The White House has said it would comment on an explosion that rocked a Minnesota mosque when it has "some kind of finalised investigation".
Sebastian Gorka, deputy assistant to President Donald Trump, said the White House would "wait and see" in case the blast turned out to be a hoax.
The FBI is investigating what Minnesota Governor Mark Dayton has called "a criminal act of terrorism".
Critics pointed out Mr Trump quickly responded after London's terror attack.
Congregants were arriving for prayer early on Saturday when the explosion went off at the Dar Al Farooq Islamic Center in a Minneapolis suburb.
No one was injured in the attack, but the imam's office was heavily damaged and windows were shattered.
FBI officials said the blast was caused by an improvised explosive device.
Mr Trump has yet to issue a statement on the attack, but Mr Gorka defended his boss during an MSNBC interview on Tuesday, saying the administration would wait for a full investigation.
When MSBNC's Stephanie Ruhle pressed Mr Gorka, noting that the president had taken to Twitter in previous attacks before full details were available, he said: "Sometimes an attack is unequivocally clear for what it is.
"When somebody shouts, 'Allahu Akbar', as they're stabbing a police officer, it's pretty clear it's not a case of the mafia robbing a bank, wouldn't you say so?"
He also said "fake hate crimes" have occurred before and the White House should wait for more information.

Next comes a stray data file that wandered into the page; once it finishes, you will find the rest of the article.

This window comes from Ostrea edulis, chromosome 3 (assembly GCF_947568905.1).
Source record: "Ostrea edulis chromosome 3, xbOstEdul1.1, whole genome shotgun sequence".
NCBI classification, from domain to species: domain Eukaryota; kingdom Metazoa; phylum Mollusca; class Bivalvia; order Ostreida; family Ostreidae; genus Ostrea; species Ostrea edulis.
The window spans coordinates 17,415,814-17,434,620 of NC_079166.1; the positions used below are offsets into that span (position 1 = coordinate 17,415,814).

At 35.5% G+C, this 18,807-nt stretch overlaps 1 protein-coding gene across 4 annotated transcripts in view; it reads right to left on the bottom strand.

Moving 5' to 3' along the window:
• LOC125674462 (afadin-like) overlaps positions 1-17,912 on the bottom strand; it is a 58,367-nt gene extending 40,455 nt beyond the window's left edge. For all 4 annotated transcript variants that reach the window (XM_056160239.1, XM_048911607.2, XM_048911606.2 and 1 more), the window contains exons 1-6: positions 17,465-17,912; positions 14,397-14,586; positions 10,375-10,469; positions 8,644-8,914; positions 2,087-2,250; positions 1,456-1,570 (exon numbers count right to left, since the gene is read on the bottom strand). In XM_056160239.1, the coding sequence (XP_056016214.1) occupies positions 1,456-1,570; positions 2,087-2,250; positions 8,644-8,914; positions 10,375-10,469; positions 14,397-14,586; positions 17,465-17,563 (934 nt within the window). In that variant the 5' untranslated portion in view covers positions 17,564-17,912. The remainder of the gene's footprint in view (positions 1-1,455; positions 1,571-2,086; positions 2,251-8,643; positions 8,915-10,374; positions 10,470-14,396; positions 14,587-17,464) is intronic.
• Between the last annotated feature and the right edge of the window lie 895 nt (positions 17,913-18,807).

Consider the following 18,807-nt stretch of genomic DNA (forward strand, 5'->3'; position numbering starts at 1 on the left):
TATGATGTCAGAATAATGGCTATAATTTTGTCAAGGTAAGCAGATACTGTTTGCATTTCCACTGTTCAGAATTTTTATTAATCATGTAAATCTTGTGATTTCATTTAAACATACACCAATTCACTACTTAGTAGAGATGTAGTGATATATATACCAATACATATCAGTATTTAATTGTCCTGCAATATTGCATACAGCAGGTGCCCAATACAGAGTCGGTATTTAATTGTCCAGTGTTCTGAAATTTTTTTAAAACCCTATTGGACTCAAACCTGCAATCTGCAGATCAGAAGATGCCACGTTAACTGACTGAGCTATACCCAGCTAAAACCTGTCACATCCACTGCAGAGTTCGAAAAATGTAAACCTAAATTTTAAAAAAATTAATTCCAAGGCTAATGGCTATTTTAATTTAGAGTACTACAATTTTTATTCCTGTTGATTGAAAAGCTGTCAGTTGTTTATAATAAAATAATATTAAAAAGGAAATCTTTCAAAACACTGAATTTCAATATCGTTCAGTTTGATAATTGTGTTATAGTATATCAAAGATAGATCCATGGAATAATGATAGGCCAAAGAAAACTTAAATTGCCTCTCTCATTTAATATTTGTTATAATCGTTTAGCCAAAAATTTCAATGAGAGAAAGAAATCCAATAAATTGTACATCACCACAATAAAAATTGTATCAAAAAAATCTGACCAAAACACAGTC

"Hold your horses, count to 10 and the president will do what he deems fit," Mr Gorka said.
But the president's silence on the attack has drawn criticism from groups including the Council on American-Islamic Relations.
"Silence on the part of public officials at the national level only serves to empower Islamophobes," spokesman Ibrahim Hooper said in a statement to the Los Angeles Times.
"We are wondering why President Trump has not tweeted about this," Asad Zaman, director of the Muslim American Society of Minnesota, told BuzzFeed News.
"He seems to want to tweet about security and terror issues."
The Department of Homeland Security released a statement on Sunday saying that its acting secretary, Elaine Duke, was "aware" of the incident and the agency was in contact with investigators.
"The Department of Homeland Security fully supports the rights of all to freely and safely worship the faith of their choosing and we vigorously condemn such attacks on any religious institution," the statement read.
"We are thankful that there were no injuries, but that does not diminish the serious nature of this act."
Some Twitter users also called on Mr Trump to speak up about the mosque bombing.
Let's say someone yelled Allahu Akbar while throwing an IED bomb into a populated church in Minnesotta. How would President Trump respond?— Wajahat Ali (@WajahatAli) August 7, 2017
Dear @realDonaldTrump,— Michael Skolnik (@MichaelSkolnik) August 6, 2017
There was an act of domestic terrorism at the Dar Al Farooq mosque.
Your silence is deafening.
If a (predominantly white) church or other house of worship were firebombed over the weekend, Trump would've commented by now.— Imraan Siddiqi (@imraansiddiqi) August 7, 2017
An estimated 3.3 million Muslims live in the US, around 1% of the population, according to a recent Pew Research Center report.
Minnesota is home to the largest population of Somalis living in the US and the Dar Al Farooq Islamic Center largely serves people from the Somali community.
Minnesota authorities reported a record high of 14 anti-Muslim bias incidents in 2016, The Star Tribune reported.